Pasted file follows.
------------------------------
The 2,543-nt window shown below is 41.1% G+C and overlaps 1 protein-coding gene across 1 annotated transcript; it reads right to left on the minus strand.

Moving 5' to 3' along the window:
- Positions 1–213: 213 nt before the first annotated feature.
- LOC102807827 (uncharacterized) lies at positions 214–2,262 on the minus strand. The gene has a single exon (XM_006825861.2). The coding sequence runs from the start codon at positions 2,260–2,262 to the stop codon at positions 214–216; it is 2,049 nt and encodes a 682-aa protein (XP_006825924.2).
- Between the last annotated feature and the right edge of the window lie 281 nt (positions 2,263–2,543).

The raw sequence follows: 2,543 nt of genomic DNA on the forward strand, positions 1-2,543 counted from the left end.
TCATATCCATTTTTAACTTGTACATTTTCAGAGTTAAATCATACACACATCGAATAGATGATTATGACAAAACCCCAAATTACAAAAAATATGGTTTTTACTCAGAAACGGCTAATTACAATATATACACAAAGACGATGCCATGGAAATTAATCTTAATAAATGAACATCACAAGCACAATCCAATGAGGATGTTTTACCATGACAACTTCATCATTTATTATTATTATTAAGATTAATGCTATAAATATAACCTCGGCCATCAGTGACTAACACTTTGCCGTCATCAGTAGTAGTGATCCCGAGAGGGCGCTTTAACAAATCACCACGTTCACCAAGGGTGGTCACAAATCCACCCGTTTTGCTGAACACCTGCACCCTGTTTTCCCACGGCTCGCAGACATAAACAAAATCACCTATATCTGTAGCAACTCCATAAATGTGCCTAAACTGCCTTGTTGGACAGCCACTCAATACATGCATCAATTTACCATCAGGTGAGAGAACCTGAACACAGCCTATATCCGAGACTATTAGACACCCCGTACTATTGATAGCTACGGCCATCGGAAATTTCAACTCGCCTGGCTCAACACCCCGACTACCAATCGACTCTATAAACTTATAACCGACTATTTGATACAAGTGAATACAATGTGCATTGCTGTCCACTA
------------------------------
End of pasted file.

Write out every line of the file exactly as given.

The 2,543-nt window shown below is 41.1% G+C and overlaps 1 protein-coding gene across 1 annotated transcript; it reads right to left on the minus strand.

Moving 5' to 3' along the window:
- Positions 1–213: 213 nt before the first annotated feature.
- LOC102807827 (uncharacterized) lies at positions 214–2,262 on the minus strand. The gene has a single exon (XM_006825861.2). The coding sequence runs from the start codon at positions 2,260–2,262 to the stop codon at positions 214–216; it is 2,049 nt and encodes a 682-aa protein (XP_006825924.2).
- Between the last annotated feature and the right edge of the window lie 281 nt (positions 2,263–2,543).

The raw sequence follows: 2,543 nt of genomic DNA on the forward strand, positions 1-2,543 counted from the left end.
TCATATCCATTTTTAACTTGTACATTTTCAGAGTTAAATCATACACACATCGAATAGATGATTATGACAAAACCCCAAATTACAAAAAATATGGTTTTTACTCAGAAACGGCTAATTACAATATATACACAAAGACGATGCCATGGAAATTAATCTTAATAAATGAACATCACAAGCACAATCCAATGAGGATGTTTTACCATGACAACTTCATCATTTATTATTATTATTAAGATTAATGCTATAAATATAACCTCGGCCATCAGTGACTAACACTTTGCCGTCATCAGTAGTAGTGATCCCGAGAGGGCGCTTTAACAAATCACCACGTTCACCAAGGGTGGTCACAAATCCACCCGTTTTGCTGAACACCTGCACCCTGTTTTCCCACGGCTCGCAGACATAAACAAAATCACCTATATCTGTAGCAACTCCATAAATGTGCCTAAACTGCCTTGTTGGACAGCCACTCAATACATGCATCAATTTACCATCAGGTGAGAGAACCTGAACACAGCCTATATCCGAGACTATTAGACACCCCGTACTATTGATAGCTACGGCCATCGGAAATTTCAACTCGCCTGGCTCAACACCCCGACTACCAATCGACTCTATAAACTTATAACCGACTATTTGATACAAGTGAATACAATGTGCATTGCTGTCCACTA